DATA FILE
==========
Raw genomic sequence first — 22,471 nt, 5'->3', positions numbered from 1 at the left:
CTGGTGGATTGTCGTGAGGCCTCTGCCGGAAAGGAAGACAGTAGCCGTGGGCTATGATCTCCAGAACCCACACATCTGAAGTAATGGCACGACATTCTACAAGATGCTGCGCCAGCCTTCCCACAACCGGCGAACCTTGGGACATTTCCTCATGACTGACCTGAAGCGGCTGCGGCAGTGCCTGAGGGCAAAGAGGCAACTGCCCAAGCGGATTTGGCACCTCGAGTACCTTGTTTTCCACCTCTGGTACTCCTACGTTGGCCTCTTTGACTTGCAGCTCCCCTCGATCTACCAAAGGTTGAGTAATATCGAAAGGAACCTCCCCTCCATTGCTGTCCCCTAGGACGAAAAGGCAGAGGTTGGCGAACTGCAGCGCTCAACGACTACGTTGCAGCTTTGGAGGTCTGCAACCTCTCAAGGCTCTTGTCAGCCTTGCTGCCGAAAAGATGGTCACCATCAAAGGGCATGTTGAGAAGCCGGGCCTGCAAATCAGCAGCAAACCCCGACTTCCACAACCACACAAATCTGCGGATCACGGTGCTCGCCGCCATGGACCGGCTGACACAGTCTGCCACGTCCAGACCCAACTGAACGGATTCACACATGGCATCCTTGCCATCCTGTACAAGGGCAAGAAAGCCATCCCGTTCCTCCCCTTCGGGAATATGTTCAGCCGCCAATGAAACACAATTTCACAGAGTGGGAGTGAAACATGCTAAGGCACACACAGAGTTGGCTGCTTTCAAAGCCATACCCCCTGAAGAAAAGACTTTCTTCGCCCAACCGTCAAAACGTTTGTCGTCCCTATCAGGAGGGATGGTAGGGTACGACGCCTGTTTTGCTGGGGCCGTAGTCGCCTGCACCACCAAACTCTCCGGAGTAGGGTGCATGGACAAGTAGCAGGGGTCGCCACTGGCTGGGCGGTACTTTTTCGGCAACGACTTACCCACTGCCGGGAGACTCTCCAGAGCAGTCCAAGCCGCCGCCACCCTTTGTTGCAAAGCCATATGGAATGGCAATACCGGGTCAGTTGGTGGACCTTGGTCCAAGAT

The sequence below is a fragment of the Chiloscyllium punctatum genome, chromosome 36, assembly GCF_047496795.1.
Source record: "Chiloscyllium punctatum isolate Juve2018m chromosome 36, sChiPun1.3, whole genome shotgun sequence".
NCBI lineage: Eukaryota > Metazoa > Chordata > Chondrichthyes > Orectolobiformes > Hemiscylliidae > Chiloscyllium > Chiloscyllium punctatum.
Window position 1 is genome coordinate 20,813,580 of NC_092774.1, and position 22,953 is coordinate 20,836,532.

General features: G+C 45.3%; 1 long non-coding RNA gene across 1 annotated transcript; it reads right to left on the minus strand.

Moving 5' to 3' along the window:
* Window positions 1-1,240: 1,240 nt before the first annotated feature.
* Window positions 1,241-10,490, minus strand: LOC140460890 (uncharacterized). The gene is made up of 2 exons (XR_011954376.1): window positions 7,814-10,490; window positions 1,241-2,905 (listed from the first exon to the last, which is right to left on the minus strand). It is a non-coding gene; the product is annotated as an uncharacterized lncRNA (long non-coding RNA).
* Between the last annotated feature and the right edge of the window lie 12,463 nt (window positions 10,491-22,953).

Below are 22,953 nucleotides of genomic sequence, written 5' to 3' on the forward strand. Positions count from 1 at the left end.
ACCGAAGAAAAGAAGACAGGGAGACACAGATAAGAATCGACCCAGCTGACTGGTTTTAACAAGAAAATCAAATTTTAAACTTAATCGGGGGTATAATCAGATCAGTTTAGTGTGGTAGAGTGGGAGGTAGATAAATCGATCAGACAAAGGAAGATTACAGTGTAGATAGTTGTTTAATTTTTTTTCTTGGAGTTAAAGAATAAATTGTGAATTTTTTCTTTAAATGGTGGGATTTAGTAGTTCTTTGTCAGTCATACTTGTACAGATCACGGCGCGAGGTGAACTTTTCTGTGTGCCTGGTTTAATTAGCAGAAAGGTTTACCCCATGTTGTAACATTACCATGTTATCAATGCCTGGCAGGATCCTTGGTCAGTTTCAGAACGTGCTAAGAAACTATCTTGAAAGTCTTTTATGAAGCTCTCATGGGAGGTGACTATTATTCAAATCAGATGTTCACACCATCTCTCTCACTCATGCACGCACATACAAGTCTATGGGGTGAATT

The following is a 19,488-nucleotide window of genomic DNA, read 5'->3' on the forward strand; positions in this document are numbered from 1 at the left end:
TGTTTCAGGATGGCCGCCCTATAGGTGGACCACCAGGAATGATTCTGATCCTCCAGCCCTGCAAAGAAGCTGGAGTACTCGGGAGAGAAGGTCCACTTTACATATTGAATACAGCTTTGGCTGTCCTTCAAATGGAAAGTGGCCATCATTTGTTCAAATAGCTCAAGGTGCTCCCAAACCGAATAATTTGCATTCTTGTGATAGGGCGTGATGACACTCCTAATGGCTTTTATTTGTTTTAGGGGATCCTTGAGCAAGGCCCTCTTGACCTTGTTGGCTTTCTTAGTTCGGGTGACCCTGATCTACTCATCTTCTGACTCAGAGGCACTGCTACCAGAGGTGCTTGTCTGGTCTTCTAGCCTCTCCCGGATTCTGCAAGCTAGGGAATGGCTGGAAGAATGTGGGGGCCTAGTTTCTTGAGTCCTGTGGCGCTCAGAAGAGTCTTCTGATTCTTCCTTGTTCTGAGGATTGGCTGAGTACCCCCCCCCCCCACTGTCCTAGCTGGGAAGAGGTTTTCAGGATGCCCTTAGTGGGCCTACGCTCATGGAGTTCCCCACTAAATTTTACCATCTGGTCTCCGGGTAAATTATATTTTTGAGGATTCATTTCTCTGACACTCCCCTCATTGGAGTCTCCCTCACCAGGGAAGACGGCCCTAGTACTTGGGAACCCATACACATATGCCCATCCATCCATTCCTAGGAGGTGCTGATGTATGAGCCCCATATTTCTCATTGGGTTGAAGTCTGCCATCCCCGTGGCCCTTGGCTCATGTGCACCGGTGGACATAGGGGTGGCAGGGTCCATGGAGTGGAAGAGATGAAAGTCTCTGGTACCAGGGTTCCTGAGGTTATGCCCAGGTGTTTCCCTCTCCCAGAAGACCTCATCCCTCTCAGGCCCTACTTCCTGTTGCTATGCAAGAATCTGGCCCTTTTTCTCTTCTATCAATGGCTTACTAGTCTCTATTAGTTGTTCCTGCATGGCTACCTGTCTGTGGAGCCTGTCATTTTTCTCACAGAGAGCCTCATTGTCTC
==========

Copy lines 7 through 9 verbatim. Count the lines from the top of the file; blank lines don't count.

General features: G+C 45.3%; 1 long non-coding RNA gene across 1 annotated transcript; it reads right to left on the minus strand.

Moving 5' to 3' along the window:
* Window positions 1-1,240: 1,240 nt before the first annotated feature.